On and on we could go, but I think you get the idea. Something rather peculiar is going on in the deserts around Kayenta, Arizona, and in my high octane speculation view, it may have something to do with Antarctica.

But wait, there’s more… There’s also that story about the discovery of the “monolith”  in Arizona’s neighboring state to the north, Utah. This one is long on vagueness and short on details:

The Utah Department of Public Safety helicopter was assisting Utah Division of Wildlife Resource officers counting bighorn sheep when the crew spotted something mysterious from above.

The discovery was made Wednesday.

“One of the biologists is the one who spotted it and we just happened to fly directly over the top of it,” said pilot Bret Hutchings. “He was like, ‘Whoa, whoa, whoa, turn around, turn around!’ And I was like, ‘what.’ And he’s like, ‘There’s this thing back there – we’ve got to go look at it!’”

The crew circled back and landed the helicopter to take a closer look. They couldn’t believe their eyes.

Tucked in a red rock cove was a shiny metal monolith protruding from the ground.

“I’d say it’s probably between 10 and 12 feet-high,” Hutchings said. “We were kind of joking around that if one of us suddenly disappears, then the rest of us make a run for it.”

Hutchings said it didn’t look like it was dropped into the ground from above. It was firmly planted there.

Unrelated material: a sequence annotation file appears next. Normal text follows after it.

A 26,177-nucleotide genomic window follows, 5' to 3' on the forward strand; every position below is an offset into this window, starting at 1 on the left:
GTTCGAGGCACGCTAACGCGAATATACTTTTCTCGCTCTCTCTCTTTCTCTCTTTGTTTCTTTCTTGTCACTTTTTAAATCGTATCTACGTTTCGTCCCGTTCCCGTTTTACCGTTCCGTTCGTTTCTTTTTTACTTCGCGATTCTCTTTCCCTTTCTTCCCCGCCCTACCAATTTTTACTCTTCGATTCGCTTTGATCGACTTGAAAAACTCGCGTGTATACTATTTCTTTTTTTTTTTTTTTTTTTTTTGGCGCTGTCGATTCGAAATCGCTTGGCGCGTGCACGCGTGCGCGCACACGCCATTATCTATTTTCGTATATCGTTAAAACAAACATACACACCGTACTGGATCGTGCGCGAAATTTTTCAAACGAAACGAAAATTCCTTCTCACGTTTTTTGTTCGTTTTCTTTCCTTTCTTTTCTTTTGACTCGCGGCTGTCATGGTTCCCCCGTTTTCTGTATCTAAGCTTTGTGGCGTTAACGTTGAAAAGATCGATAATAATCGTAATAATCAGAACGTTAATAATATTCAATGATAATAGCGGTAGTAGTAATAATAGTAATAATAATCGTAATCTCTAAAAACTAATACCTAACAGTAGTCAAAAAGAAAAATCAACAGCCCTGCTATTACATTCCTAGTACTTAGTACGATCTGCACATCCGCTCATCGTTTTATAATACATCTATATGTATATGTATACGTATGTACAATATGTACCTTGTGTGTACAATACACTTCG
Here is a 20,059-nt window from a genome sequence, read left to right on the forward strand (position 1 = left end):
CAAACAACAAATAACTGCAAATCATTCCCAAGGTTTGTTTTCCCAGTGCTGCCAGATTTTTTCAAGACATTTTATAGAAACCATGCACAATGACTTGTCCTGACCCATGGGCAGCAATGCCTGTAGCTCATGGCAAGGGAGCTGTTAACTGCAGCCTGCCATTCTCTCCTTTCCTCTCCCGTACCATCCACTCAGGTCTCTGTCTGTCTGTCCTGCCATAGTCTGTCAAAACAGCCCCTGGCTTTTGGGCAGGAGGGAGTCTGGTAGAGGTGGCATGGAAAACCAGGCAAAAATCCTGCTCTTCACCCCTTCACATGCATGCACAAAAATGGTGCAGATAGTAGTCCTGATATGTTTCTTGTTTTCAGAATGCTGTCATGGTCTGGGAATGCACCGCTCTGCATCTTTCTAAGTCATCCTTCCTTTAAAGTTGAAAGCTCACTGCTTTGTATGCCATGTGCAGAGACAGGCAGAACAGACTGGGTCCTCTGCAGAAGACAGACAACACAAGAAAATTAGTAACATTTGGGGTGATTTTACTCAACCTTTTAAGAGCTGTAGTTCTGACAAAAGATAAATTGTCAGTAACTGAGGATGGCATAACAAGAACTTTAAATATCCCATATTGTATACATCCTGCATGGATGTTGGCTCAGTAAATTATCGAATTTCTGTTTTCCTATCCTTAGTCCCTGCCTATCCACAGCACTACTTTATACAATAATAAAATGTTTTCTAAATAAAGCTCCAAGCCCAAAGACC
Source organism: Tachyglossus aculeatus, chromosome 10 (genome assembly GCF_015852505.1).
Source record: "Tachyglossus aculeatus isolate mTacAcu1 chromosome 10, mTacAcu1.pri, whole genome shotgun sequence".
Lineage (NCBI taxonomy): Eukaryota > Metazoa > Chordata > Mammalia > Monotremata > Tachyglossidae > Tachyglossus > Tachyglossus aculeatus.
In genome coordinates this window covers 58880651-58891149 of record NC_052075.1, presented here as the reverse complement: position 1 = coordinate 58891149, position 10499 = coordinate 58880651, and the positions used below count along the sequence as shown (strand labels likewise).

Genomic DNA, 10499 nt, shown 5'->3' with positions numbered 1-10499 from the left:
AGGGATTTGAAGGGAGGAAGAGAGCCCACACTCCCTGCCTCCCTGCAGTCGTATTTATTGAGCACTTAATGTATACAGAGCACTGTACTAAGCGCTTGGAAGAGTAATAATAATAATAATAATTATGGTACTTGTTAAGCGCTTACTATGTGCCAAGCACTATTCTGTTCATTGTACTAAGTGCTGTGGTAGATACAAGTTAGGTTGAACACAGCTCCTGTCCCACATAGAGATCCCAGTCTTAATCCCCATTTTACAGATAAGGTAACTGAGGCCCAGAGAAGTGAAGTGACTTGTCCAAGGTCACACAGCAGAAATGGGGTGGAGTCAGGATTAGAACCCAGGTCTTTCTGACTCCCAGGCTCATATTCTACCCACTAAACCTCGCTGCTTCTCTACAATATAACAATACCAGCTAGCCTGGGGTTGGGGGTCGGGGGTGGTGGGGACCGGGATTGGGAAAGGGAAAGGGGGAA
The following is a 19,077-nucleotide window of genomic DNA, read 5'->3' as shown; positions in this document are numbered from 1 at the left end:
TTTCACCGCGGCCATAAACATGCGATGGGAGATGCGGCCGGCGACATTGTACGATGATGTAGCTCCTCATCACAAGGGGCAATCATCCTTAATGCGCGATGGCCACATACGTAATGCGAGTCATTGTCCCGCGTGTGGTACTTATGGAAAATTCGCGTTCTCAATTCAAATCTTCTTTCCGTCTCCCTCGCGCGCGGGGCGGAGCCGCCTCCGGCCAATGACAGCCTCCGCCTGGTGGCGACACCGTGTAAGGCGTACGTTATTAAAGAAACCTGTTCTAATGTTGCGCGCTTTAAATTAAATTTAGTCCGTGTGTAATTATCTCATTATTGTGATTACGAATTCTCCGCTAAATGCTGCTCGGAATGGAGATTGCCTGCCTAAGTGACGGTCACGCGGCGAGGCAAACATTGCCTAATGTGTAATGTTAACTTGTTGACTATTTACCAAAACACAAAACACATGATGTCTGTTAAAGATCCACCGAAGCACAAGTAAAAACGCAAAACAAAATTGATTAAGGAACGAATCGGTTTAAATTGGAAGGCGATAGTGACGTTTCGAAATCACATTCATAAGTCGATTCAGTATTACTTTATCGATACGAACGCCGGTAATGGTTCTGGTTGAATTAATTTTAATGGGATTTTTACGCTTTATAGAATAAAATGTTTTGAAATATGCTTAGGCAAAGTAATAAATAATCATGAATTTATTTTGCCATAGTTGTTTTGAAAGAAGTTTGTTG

“We were, like, thinking is this something NASA stuck up there or something. Are they bouncing satellites off it or something?” Hutchings questioned.

That said, the crew decided it didn’t appear there was any scientific purpose to it. Hutchings said it looked as if it was manmade – perhaps more of an art form than any kind of alien lifeform.

“I’m assuming it’s some new wave artist or something or, you know, somebody that was a big (2001: A Space Odyssey) fan,” Hutchings said, referencing a scene in the movie.

Because the monolith was in an area the crew feared amateur adventurers might get stuck, they were intentionally vague about its location.

The group left with pictures and videos but few answers.

And that, dear readers, is almost  the entirety of the article. Needless to say, I have some suspicions here: some folks from the Utah Division of Wildlife Resources are out in a helicopter counting bighorn sheep, when suddenly one of them spots a “metallic thing” – the “monolith” – sticking out of the ground that’s tucked away in “a red rock cove”. They land the helicopter and take photos and videos, but do not disclose the location because they all feared “amateur adventurers might get stuck.” Except I rather suspect that the whole purpose of the “monolith” and whoever put it there is precisely to stoke public curiosity so that more and more people make the trek to find it for themselves. (A little investigation with air traffic control?)